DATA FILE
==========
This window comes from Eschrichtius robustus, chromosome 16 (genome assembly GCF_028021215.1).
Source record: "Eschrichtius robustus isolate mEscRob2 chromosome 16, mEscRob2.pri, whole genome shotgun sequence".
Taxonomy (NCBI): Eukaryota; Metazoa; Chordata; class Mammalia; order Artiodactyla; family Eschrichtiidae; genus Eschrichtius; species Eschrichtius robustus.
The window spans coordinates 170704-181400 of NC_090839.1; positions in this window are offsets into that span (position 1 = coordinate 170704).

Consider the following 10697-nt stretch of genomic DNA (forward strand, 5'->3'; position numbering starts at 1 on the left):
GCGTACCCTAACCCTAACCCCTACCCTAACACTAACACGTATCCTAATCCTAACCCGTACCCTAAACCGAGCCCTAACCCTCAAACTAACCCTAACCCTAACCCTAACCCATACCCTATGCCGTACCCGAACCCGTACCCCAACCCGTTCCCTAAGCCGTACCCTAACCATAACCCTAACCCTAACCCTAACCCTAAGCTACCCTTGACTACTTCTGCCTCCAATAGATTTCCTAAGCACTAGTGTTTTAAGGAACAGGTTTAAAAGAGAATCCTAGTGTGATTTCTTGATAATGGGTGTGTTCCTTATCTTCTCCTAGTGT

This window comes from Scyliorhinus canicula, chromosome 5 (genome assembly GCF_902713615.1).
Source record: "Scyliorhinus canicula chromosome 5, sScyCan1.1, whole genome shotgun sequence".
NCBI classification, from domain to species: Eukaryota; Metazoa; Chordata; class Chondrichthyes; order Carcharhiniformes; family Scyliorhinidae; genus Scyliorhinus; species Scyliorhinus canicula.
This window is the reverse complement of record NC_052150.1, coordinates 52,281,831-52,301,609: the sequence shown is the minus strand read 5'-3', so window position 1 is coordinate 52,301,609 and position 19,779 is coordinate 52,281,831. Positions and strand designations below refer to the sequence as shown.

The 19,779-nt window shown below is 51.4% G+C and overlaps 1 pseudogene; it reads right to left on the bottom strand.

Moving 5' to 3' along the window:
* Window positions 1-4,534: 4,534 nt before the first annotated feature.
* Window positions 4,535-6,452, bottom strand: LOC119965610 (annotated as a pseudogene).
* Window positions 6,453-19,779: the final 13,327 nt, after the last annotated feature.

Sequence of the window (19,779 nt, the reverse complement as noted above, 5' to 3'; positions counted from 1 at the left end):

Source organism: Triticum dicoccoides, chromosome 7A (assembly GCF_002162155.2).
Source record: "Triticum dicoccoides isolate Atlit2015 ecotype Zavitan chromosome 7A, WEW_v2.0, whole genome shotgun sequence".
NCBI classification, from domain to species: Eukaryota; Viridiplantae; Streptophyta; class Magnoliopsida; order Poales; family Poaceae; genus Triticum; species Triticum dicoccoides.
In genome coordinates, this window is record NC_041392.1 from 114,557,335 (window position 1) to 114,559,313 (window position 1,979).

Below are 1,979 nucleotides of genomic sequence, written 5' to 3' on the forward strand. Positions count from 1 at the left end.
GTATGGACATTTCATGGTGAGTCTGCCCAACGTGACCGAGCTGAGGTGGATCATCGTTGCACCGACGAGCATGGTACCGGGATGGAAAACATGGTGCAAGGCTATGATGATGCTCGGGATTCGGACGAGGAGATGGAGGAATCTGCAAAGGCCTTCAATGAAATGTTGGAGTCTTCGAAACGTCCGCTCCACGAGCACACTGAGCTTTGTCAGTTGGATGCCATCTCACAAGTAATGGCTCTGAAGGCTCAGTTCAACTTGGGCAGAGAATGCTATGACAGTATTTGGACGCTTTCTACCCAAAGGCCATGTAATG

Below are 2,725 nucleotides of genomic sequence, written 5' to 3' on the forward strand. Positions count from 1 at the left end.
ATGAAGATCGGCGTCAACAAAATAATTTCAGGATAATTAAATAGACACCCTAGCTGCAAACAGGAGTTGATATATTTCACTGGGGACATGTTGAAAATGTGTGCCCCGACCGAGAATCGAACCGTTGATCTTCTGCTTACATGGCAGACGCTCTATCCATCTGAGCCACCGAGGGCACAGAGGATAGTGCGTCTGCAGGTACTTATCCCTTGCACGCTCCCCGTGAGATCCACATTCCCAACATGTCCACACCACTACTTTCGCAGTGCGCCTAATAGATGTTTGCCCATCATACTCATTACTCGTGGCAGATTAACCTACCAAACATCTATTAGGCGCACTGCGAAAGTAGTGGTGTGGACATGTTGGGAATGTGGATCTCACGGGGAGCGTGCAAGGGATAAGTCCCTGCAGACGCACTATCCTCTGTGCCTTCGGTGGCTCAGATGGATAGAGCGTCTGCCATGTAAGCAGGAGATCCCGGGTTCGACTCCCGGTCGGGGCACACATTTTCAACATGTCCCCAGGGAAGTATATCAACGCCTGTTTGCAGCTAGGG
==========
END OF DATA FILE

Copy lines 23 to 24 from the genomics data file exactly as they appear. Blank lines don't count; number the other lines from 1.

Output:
Below are 2,725 nucleotides of genomic sequence, written 5' to 3' on the forward strand. Positions count from 1 at the left end.
ATGAAGATCGGCGTCAACAAAATAATTTCAGGATAATTAAATAGACACCCTAGCTGCAAACAGGAGTTGATATATTTCACTGGGGACATGTTGAAAATGTGTGCCCCGACCGAGAATCGAACCGTTGATCTTCTGCTTACATGGCAGACGCTCTATCCATCTGAGCCACCGAGGGCACAGAGGATAGTGCGTCTGCAGGTACTTATCCCTTGCACGCTCCCCGTGAGATCCACATTCCCAACATGTCCACACCACTACTTTCGCAGTGCGCCTAATAGATGTTTGCCCATCATACTCATTACTCGTGGCAGATTAACCTACCAAACATCTATTAGGCGCACTGCGAAAGTAGTGGTGTGGACATGTTGGGAATGTGGATCTCACGGGGAGCGTGCAAGGGATAAGTCCCTGCAGACGCACTATCCTCTGTGCCTTCGGTGGCTCAGATGGATAGAGCGTCTGCCATGTAAGCAGGAGATCCCGGGTTCGACTCCCGGTCGGGGCACACATTTTCAACATGTCCCCAGGGAAGTATATCAACGCCTGTTTGCAGCTAGGG